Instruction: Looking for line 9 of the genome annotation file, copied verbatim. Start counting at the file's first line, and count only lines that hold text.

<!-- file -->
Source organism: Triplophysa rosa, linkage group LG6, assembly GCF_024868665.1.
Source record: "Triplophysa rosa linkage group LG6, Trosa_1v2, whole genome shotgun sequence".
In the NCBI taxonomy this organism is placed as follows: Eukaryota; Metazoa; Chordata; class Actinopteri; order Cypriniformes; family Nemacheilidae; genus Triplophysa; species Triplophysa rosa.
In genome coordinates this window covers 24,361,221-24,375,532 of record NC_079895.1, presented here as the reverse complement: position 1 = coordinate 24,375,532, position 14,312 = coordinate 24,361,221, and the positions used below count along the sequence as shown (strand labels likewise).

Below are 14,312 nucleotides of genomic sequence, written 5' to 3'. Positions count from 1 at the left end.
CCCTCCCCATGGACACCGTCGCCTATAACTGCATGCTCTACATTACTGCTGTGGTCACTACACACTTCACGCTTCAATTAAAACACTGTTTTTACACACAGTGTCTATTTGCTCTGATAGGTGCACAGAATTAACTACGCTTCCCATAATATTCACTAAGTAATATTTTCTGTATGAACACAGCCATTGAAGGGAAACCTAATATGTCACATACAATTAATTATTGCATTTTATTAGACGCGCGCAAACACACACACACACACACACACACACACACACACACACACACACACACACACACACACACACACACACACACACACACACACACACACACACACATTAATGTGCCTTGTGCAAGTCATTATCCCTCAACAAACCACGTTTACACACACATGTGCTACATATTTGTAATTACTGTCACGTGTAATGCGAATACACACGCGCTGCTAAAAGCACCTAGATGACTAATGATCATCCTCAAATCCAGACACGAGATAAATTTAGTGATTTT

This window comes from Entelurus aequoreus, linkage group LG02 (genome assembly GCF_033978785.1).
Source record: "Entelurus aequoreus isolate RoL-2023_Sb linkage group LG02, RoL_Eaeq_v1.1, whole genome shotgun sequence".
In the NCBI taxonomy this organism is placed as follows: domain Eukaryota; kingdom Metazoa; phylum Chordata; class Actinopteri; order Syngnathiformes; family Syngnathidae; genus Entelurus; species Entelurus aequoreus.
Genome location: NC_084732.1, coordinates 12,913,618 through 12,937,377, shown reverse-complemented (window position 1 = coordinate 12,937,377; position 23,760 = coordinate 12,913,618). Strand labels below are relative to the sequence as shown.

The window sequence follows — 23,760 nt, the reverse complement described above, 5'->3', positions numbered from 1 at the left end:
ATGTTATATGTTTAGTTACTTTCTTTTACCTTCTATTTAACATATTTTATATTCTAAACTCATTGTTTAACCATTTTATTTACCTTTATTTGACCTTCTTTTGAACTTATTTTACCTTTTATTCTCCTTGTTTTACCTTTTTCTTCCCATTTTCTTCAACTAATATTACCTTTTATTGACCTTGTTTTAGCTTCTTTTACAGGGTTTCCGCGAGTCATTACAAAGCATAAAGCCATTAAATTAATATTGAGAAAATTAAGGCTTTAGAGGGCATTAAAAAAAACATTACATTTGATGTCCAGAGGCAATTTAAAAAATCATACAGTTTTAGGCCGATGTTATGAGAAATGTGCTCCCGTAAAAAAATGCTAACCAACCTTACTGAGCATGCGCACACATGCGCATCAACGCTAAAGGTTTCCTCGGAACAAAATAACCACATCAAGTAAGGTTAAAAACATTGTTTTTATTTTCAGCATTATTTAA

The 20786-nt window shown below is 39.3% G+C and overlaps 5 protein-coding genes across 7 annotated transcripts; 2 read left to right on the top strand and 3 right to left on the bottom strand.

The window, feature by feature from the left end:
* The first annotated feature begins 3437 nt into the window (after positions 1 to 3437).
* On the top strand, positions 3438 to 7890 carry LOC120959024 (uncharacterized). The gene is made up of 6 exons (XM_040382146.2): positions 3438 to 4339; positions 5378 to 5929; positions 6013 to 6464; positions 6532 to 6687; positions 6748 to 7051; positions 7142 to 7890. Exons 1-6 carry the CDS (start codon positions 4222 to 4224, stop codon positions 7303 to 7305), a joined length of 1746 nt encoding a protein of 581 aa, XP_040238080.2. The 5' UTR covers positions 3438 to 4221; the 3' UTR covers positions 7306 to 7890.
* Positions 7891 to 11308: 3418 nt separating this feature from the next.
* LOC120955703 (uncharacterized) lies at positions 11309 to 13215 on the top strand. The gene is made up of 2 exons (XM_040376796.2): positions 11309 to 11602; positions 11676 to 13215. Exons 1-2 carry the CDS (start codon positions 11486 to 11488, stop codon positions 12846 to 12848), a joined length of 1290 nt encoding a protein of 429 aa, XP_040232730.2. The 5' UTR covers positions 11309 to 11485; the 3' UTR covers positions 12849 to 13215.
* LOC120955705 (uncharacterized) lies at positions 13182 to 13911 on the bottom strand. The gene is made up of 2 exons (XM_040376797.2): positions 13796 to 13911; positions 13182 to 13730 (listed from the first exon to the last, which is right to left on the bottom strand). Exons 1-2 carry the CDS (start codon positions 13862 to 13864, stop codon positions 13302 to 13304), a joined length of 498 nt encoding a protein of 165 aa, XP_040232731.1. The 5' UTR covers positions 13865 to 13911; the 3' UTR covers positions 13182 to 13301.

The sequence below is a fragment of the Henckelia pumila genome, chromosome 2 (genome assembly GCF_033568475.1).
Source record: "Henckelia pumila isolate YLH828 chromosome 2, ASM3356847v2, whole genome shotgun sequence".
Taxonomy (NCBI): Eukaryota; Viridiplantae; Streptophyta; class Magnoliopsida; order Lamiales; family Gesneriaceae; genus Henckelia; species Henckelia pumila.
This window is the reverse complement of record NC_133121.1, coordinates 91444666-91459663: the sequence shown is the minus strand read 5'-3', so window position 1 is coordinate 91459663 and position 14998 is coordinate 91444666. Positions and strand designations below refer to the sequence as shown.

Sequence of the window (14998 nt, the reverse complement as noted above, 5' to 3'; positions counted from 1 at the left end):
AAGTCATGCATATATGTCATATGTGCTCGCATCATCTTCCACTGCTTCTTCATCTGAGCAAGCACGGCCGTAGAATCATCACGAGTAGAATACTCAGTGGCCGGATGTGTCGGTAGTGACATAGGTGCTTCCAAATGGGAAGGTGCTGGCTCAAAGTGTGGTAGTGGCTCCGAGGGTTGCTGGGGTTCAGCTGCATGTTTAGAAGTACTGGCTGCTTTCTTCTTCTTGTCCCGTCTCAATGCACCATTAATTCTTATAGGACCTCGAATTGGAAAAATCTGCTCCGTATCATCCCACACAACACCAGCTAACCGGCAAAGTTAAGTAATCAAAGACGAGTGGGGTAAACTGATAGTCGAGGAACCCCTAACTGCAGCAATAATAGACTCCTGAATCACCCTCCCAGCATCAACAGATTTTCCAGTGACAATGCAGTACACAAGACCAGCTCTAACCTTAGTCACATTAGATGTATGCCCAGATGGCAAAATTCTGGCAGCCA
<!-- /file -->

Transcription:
In the NCBI taxonomy this organism is placed as follows: domain Eukaryota; kingdom Metazoa; phylum Chordata; class Actinopteri; order Syngnathiformes; family Syngnathidae; genus Entelurus; species Entelurus aequoreus.